NL Central report card: Grading the offseason

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NL Central report card: Grading the offseason

Monday, Feb. 7, 2011
4:48 p.m.

By Patrick Mooney
CSNChicago.com

While digging your car out of the snow, your mind drifts to Arizona sunshine. The end of the Super Bowl signals the beginning of baseball. Within days, pitchers and catchers will report to spring training.

There was yellow police tape around the sidewalk at Clark and Addison after the storm ripped off a Wrigley Field panel. By Sunday night, the graffiti had been removed from the side of the Harry Caray statue at Sheffield and Waveland.

Jim Hendry had a tight budget while remodeling the 2011 Cubs, but pulled off several accounting tricks to add a power-hitting, Gold Glove first baseman (Carlos Pena), a bullpen game-changer (Kerry Wood) and a front-line starter (Matt Garza).

There is a certain segment of the fan base that will never trust what the Cubs general manager does. But those moves addressed the three biggest needs identified at the organizational meetings.

If you asked us back then in October (and) we knew (we) only had room for three big pieces, Hendry said, if wed have taken those three names around Halloween, wed have jumped up and down.

The Cubs also retained Mike Quade, a manager comfortable in the job and popular within the clubhouse. Overall this grades out as a B and should be enough to hang around in the National League Central, which hasnt won a playoff series since 2006. Heres a look at how the rest of the division rebuilt this winter.
Brewers: A-

This is a small-market team trying to win now. Milwaukee decided to keep Prince Fielder for his walk year and unloaded its farm system for two accomplished starters who wont be free agents until after the 2012 season.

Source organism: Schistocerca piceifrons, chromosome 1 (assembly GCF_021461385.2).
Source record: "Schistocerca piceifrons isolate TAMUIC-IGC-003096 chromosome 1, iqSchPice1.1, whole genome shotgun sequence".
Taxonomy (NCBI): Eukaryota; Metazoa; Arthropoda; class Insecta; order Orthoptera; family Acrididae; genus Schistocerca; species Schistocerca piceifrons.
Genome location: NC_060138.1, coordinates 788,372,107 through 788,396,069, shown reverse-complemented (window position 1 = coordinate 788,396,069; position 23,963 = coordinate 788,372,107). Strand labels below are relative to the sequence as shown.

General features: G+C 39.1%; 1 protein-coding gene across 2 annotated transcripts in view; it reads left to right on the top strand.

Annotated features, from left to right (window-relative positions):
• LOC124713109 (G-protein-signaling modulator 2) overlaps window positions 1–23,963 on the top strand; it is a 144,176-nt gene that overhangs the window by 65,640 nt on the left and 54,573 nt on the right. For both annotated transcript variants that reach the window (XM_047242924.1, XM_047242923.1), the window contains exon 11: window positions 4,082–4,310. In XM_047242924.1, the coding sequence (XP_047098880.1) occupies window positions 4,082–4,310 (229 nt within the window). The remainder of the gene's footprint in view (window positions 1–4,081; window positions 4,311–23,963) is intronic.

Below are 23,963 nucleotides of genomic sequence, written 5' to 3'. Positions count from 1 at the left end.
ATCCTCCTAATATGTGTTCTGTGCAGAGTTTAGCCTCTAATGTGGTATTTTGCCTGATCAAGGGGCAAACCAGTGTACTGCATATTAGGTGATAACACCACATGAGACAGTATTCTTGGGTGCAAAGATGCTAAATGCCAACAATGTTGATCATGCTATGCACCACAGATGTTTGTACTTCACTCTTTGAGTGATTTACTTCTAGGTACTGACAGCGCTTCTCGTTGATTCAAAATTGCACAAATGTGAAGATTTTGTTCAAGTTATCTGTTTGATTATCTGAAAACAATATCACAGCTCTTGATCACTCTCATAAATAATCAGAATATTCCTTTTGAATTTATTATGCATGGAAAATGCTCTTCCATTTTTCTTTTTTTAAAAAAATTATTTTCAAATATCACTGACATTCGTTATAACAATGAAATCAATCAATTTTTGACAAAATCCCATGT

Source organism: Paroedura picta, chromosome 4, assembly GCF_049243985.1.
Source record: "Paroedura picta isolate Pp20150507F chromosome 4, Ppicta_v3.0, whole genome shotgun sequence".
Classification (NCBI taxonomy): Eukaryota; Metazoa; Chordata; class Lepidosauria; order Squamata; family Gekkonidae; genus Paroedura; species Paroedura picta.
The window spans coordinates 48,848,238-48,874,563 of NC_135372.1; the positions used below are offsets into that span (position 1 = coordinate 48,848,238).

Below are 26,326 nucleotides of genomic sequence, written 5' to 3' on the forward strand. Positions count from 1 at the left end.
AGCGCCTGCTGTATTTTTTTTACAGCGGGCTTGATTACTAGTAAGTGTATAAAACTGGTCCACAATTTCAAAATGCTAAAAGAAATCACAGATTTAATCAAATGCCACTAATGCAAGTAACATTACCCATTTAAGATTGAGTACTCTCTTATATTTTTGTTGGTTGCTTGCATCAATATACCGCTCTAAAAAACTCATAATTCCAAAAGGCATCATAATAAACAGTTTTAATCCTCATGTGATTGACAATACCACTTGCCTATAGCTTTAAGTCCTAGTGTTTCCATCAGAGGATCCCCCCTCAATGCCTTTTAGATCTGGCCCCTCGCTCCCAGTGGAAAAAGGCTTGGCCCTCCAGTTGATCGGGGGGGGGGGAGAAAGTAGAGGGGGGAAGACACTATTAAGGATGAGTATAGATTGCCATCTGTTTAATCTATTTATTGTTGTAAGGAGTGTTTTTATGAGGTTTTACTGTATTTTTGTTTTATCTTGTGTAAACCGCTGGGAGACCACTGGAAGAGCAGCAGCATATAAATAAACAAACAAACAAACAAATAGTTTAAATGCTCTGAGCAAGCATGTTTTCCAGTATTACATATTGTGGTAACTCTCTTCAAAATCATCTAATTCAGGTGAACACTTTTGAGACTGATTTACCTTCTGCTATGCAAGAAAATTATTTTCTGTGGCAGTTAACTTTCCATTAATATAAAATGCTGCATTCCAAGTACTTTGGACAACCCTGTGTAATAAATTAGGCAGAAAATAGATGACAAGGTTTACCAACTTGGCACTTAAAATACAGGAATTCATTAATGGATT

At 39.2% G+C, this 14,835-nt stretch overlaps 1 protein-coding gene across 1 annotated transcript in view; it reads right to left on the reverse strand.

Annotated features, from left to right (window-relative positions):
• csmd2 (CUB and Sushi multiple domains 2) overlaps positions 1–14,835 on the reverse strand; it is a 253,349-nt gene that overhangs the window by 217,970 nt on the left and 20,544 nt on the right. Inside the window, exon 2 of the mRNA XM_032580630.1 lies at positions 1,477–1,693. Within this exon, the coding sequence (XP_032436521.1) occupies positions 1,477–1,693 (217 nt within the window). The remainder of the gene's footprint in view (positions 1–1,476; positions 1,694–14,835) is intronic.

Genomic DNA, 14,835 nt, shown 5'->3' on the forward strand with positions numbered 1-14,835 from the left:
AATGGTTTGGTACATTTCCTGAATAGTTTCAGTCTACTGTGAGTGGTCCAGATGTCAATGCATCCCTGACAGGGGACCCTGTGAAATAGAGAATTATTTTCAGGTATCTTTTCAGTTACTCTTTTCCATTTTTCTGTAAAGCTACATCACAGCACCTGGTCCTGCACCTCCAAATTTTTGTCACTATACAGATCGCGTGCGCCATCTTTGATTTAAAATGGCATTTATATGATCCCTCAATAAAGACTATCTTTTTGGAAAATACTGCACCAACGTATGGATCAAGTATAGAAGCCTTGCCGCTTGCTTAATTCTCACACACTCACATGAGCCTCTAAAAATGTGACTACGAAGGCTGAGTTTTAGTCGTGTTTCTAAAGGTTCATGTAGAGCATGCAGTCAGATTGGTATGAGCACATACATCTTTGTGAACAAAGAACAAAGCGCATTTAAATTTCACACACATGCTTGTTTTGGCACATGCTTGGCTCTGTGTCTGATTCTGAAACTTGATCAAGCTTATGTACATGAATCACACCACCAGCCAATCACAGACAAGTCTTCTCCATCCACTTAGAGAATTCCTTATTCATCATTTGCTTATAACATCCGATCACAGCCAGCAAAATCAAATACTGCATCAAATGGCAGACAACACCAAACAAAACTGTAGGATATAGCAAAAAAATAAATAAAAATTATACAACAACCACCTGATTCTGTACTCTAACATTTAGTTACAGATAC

The Brewers hope Zack Greinke will again pitch like a Cy Young Award winner, re-energized after moving out of Kansas City. Shaun Marcums numbers, like Garzas, should improve outside the brutal American League East. With Yovani Gallardo, already an All-Star at 24, this rotation could work into October.

A lineup anchored by Fielder, Ryan Braun, Corey Hart and Casey McGehee shouldnt have any trouble scoring runs. It will be up to a first-year manager Ron Roenicke, the former Angels bench coach to make it work. No pressure.

Reds: B

With a surplus of young pitchers and a good core of position players, the Reds should be a factor for years to come. The pieces are already in place. Cincinnati reached extensions with manager Dusty Baker, NL MVP Joey Votto, pitcher Bronson Arroyo and outfielder Jay Bruce. World Series MVP Edgar Renteria was added to the bench.

The defending division champion gets the benefit of the doubt.

Im an old-school guy that says Cincinnati is the favorite because they won it (last year), Quade said. Theyre young, theyre talented and theyve won it before. Dusty does such a good job why not? But Im also an underdog player, so well see how that all shakes out.

Astros: C-